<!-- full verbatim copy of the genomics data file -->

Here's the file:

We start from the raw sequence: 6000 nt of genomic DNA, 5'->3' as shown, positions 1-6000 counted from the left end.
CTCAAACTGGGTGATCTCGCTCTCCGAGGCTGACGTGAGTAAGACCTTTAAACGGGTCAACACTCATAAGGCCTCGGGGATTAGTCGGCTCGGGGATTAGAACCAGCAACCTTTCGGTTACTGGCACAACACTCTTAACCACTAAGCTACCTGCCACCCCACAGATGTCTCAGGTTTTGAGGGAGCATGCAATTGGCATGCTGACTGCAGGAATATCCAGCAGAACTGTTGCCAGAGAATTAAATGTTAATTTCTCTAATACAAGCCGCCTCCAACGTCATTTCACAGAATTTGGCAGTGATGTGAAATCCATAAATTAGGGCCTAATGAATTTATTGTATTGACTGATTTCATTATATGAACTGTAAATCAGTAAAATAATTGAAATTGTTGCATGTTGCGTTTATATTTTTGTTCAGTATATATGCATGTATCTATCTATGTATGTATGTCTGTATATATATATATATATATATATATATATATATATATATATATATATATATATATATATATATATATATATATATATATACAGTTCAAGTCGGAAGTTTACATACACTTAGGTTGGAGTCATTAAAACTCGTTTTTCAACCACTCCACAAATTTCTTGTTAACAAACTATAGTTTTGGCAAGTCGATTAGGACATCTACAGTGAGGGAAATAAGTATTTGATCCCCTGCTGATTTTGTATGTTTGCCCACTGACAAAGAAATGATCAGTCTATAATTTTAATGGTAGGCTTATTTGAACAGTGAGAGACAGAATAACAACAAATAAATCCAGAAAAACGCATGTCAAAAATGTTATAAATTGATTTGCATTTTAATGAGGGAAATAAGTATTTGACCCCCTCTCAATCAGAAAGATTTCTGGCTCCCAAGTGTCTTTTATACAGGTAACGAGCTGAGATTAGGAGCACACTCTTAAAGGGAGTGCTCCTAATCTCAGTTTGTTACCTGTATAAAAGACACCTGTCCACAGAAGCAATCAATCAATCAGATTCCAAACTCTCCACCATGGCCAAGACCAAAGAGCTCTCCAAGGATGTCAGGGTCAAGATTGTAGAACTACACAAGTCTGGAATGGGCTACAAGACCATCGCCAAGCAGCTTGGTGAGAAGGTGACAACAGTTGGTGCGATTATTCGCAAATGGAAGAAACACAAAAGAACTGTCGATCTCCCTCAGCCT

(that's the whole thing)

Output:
We start from the raw sequence: 6000 nt of genomic DNA, 5'->3' as shown, positions 1-6000 counted from the left end.
CTCAAACTGGGTGATCTCGCTCTCCGAGGCTGACGTGAGTAAGACCTTTAAACGGGTCAACACTCATAAGGCCTCGGGGATTAGTCGGCTCGGGGATTAGAACCAGCAACCTTTCGGTTACTGGCACAACACTCTTAACCACTAAGCTACCTGCCACCCCACAGATGTCTCAGGTTTTGAGGGAGCATGCAATTGGCATGCTGACTGCAGGAATATCCAGCAGAACTGTTGCCAGAGAATTAAATGTTAATTTCTCTAATACAAGCCGCCTCCAACGTCATTTCACAGAATTTGGCAGTGATGTGAAATCCATAAATTAGGGCCTAATGAATTTATTGTATTGACTGATTTCATTATATGAACTGTAAATCAGTAAAATAATTGAAATTGTTGCATGTTGCGTTTATATTTTTGTTCAGTATATATGCATGTATCTATCTATGTATGTATGTCTGTATATATATATATATATATATATATATATATATATATATATATATATATATATATATATATATATATATATATATATATACAGTTCAAGTCGGAAGTTTACATACACTTAGGTTGGAGTCATTAAAACTCGTTTTTCAACCACTCCACAAATTTCTTGTTAACAAACTATAGTTTTGGCAAGTCGATTAGGACATCTACAGTGAGGGAAATAAGTATTTGATCCCCTGCTGATTTTGTATGTTTGCCCACTGACAAAGAAATGATCAGTCTATAATTTTAATGGTAGGCTTATTTGAACAGTGAGAGACAGAATAACAACAAATAAATCCAGAAAAACGCATGTCAAAAATGTTATAAATTGATTTGCATTTTAATGAGGGAAATAAGTATTTGACCCCCTCTCAATCAGAAAGATTTCTGGCTCCCAAGTGTCTTTTATACAGGTAACGAGCTGAGATTAGGAGCACACTCTTAAAGGGAGTGCTCCTAATCTCAGTTTGTTACCTGTATAAAAGACACCTGTCCACAGAAGCAATCAATCAATCAGATTCCAAACTCTCCACCATGGCCAAGACCAAAGAGCTCTCCAAGGATGTCAGGGTCAAGATTGTAGAACTACACAAGTCTGGAATGGGCTACAAGACCATCGCCAAGCAGCTTGGTGAGAAGGTGACAACAGTTGGTGCGATTATTCGCAAATGGAAGAAACACAAAAGAACTGTCGATCTCCCTCAGCCT